On samovars and piles of books

I wanted to rescue the books.

Sitting there, orphaned, on the folding tables of the J’s Used Book Sale. Given away by their previous parents, waiting for someone new to pick them up and take them home. Last Thursday, in between all my anthropomorphizing, I saw plenty of books I just couldn’t imagine someone wanting to give away.

Granted, some of the books, I could absolutely imagine people wanting to give away.

Granted, we were very grateful to all the people who donated their books to support the Hyman S. & Freda Bernstein Jewish Literary Festival (and grateful to all those who bought books).

But still, I marveled at how certain books were donated, how they weren’t snatched up immediately, and finally, how they ended up in a charity pile.

It will come as no shock to you that I have multiple filled bookshelves at home. If there was a fire, or if I had to leave in a hurry, I’d probably grab a few volumes with my other valuables. I know not everyone has the same fixation on books, but what we value isn’t always logical or easy to carry or treasured by others.

This year’s Opening Night of the Lit Fest focuses on the lives of Jewish immigrants. Actors will be dramatizing the works of authors who explore this topic – what we choose to bring with us and what we leave behind as we make and remake our homes. Some of those things are physical.

Going through the items in my grandmother’s house after she passed, we found old prayer books in the back of a closet. They were printed in Eastern Europe over a hundred years ago with elaborate title pages, and I’m sure they are valuable only to my family. In my other grandmother’s house is a large, brassy Russian samovar, which hasn’t served tea in 75 years, but has sat on her buffet since being schlepped from Lithuania by her mother at the turn of the last century.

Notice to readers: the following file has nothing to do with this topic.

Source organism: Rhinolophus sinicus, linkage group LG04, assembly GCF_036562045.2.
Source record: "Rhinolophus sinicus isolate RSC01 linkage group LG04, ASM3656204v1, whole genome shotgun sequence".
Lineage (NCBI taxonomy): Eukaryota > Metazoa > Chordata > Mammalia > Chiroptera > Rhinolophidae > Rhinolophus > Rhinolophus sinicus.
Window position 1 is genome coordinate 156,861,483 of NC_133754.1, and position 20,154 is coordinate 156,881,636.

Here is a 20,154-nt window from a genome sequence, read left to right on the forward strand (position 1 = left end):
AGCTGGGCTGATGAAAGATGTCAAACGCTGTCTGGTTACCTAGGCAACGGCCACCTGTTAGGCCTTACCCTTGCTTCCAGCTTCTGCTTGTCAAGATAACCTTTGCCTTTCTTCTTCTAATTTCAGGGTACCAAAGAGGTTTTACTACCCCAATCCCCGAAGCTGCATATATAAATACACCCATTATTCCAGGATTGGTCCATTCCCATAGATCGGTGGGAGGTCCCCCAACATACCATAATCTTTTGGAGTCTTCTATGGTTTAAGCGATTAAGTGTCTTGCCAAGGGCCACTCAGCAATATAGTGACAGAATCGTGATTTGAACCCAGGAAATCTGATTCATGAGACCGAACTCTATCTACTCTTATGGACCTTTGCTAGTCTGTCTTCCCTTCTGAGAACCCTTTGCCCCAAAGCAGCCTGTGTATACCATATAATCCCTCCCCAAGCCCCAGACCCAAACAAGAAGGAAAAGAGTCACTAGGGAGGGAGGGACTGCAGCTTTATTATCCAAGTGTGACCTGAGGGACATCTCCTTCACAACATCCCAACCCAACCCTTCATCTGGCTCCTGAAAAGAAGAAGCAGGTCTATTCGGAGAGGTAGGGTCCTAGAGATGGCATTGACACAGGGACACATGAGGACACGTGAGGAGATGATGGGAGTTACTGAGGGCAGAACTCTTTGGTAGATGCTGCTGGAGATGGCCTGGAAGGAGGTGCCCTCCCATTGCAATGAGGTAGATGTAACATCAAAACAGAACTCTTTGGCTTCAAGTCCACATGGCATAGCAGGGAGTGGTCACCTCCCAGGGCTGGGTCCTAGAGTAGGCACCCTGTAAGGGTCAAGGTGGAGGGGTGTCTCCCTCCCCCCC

What do we take with us and what do we leave behind?

Obviously, they came with other things, too, not the least of which includes cultures and perspectives. If I value books and the arts and food, then I remain connected to those generations before me. If I value my openness to the world and the urge to take in what is new to me, then I remain connected, as well.

One of the books I rescued from the Used Book Sale was Solzhenitsyn’s One Day in the Life of Ivan Denisovich. I’ve never read it. I was on the phone with my mother, telling her about the fourteen books I couldn’t help myself from buying, and I mentioned that title. She says, “Oh, I love that book! You have to be in the mood for a Russian novel, but…” and we start talking about Russian novels. The lines between what we take with us and what we leave behind are a bit blurrier three generations later.

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